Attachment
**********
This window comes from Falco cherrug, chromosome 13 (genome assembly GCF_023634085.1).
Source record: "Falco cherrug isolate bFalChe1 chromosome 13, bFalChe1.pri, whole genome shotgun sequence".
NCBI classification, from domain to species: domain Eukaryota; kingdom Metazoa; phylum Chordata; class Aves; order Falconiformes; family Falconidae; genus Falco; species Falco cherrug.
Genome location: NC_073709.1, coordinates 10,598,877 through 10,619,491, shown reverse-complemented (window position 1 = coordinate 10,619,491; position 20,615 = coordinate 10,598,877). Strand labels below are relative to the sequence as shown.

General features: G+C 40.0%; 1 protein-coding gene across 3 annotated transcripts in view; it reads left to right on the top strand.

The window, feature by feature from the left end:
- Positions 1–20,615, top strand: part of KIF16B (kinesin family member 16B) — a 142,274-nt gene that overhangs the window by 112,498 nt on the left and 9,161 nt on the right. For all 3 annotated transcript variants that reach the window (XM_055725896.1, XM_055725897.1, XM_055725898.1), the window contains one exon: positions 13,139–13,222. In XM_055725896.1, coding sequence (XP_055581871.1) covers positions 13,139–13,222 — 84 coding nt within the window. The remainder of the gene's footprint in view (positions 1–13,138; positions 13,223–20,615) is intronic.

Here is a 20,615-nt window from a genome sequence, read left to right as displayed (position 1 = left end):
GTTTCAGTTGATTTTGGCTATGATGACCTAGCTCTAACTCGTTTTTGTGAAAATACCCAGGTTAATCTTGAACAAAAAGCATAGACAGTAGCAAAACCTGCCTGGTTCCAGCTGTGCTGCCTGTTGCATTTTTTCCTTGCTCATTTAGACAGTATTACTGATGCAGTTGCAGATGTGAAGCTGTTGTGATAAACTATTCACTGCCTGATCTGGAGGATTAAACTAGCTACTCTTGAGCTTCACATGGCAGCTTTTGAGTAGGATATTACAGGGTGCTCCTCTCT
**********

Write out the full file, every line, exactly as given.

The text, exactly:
This window comes from Falco cherrug, chromosome 13 (genome assembly GCF_023634085.1).
Source record: "Falco cherrug isolate bFalChe1 chromosome 13, bFalChe1.pri, whole genome shotgun sequence".
NCBI classification, from domain to species: domain Eukaryota; kingdom Metazoa; phylum Chordata; class Aves; order Falconiformes; family Falconidae; genus Falco; species Falco cherrug.
Genome location: NC_073709.1, coordinates 10,598,877 through 10,619,491, shown reverse-complemented (window position 1 = coordinate 10,619,491; position 20,615 = coordinate 10,598,877). Strand labels below are relative to the sequence as shown.

General features: G+C 40.0%; 1 protein-coding gene across 3 annotated transcripts in view; it reads left to right on the top strand.

The window, feature by feature from the left end:
- Positions 1–20,615, top strand: part of KIF16B (kinesin family member 16B) — a 142,274-nt gene that overhangs the window by 112,498 nt on the left and 9,161 nt on the right. For all 3 annotated transcript variants that reach the window (XM_055725896.1, XM_055725897.1, XM_055725898.1), the window contains one exon: positions 13,139–13,222. In XM_055725896.1, coding sequence (XP_055581871.1) covers positions 13,139–13,222 — 84 coding nt within the window. The remainder of the gene's footprint in view (positions 1–13,138; positions 13,223–20,615) is intronic.

Here is a 20,615-nt window from a genome sequence, read left to right as displayed (position 1 = left end):
GTTTCAGTTGATTTTGGCTATGATGACCTAGCTCTAACTCGTTTTTGTGAAAATACCCAGGTTAATCTTGAACAAAAAGCATAGACAGTAGCAAAACCTGCCTGGTTCCAGCTGTGCTGCCTGTTGCATTTTTTCCTTGCTCATTTAGACAGTATTACTGATGCAGTTGCAGATGTGAAGCTGTTGTGATAAACTATTCACTGCCTGATCTGGAGGATTAAACTAGCTACTCTTGAGCTTCACATGGCAGCTTTTGAGTAGGATATTACAGGGTGCTCCTCTCT